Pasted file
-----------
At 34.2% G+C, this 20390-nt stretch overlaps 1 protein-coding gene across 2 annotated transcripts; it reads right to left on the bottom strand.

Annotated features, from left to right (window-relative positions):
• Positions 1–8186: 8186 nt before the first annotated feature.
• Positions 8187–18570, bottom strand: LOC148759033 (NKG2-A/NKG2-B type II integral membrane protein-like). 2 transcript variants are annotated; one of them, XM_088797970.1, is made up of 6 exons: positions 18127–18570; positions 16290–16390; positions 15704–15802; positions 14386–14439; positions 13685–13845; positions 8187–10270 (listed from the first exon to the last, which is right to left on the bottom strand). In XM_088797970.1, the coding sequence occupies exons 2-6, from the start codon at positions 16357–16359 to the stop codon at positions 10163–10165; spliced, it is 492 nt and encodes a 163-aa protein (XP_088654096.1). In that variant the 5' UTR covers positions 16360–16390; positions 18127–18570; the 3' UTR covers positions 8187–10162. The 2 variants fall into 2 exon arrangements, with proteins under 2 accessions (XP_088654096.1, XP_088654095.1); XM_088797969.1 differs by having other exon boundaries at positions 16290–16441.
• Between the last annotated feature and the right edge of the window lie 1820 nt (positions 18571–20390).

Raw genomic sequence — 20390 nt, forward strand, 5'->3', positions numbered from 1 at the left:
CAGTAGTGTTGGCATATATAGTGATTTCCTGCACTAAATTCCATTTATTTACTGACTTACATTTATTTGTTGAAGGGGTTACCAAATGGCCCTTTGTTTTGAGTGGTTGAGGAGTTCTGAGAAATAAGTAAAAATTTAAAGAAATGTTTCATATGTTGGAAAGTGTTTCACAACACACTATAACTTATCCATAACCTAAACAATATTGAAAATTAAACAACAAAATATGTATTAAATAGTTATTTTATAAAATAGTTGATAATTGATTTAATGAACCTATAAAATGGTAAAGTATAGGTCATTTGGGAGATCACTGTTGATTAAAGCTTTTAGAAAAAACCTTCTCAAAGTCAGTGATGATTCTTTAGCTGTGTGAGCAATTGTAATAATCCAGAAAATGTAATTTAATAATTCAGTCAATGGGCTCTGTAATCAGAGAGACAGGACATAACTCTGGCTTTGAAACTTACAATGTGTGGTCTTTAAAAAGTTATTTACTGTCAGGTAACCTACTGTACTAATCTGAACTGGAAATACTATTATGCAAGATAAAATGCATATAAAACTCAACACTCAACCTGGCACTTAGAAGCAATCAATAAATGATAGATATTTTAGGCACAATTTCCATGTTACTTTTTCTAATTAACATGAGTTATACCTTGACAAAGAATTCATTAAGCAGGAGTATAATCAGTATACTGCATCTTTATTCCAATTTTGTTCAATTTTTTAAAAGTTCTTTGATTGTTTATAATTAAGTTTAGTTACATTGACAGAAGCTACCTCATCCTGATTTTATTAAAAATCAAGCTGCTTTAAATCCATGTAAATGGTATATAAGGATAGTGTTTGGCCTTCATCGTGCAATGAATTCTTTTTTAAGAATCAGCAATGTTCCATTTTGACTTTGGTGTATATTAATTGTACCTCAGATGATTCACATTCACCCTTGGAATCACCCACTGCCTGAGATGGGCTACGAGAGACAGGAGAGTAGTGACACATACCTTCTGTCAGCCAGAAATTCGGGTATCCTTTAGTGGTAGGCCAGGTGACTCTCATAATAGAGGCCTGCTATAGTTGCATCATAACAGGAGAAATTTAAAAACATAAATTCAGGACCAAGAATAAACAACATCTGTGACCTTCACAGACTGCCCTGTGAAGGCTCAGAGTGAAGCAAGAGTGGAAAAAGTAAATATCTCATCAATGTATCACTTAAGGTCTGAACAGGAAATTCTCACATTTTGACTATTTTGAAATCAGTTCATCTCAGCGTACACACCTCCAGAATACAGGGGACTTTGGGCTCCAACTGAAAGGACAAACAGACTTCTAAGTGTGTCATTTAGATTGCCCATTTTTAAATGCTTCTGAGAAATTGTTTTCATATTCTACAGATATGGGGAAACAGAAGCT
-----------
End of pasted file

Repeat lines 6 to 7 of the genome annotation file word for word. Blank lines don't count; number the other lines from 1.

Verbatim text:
Raw genomic sequence — 20390 nt, forward strand, 5'->3', positions numbered from 1 at the left:
CAGTAGTGTTGGCATATATAGTGATTTCCTGCACTAAATTCCATTTATTTACTGACTTACATTTATTTGTTGAAGGGGTTACCAAATGGCCCTTTGTTTTGAGTGGTTGAGGAGTTCTGAGAAATAAGTAAAAATTTAAAGAAATGTTTCATATGTTGGAAAGTGTTTCACAACACACTATAACTTATCCATAACCTAAACAATATTGAAAATTAAACAACAAAATATGTATTAAATAGTTATTTTATAAAATAGTTGATAATTGATTTAATGAACCTATAAAATGGTAAAGTATAGGTCATTTGGGAGATCACTGTTGATTAAAGCTTTTAGAAAAAACCTTCTCAAAGTCAGTGATGATTCTTTAGCTGTGTGAGCAATTGTAATAATCCAGAAAATGTAATTTAATAATTCAGTCAATGGGCTCTGTAATCAGAGAGACAGGACATAACTCTGGCTTTGAAACTTACAATGTGTGGTCTTTAAAAAGTTATTTACTGTCAGGTAACCTACTGTACTAATCTGAACTGGAAATACTATTATGCAAGATAAAATGCATATAAAACTCAACACTCAACCTGGCACTTAGAAGCAATCAATAAATGATAGATATTTTAGGCACAATTTCCATGTTACTTTTTCTAATTAACATGAGTTATACCTTGACAAAGAATTCATTAAGCAGGAGTATAATCAGTATACTGCATCTTTATTCCAATTTTGTTCAATTTTTTAAAAGTTCTTTGATTGTTTATAATTAAGTTTAGTTACATTGACAGAAGCTACCTCATCCTGATTTTATTAAAAATCAAGCTGCTTTAAATCCATGTAAATGGTATATAAGGATAGTGTTTGGCCTTCATCGTGCAATGAATTCTTTTTTAAGAATCAGCAATGTTCCATTTTGACTTTGGTGTATATTAATTGTACCTCAGATGATTCACATTCACCCTTGGAATCACCCACTGCCTGAGATGGGCTACGAGAGACAGGAGAGTAGTGACACATACCTTCTGTCAGCCAGAAATTCGGGTATCCTTTAGTGGTAGGCCAGGTGACTCTCATAATAGAGGCCTGCTATAGTTGCATCATAACAGGAGAAATTTAAAAACATAAATTCAGGACCAAGAATAAACAACATCTGTGACCTTCACAGACTGCCCTGTGAAGGCTCAGAGTGAAGCAAGAGTGGAAAAAGTAAATATCTCATCAATGTATCACTTAAGGTCTGAACAGGAAATTCTCACATTTTGACTATTTTGAAATCAGTTCATCTCAGCGTACACACCTCCAGAATACAGGGGACTTTGGGCTCCAACTGAAAGGACAAACAGACTTCTAAGTGTGTCATTTAGATTGCCCATTTTTAAATGCTTCTGAGAAATTGTTTTCATATTCTACAGATATGGGGAAACAGAAGCT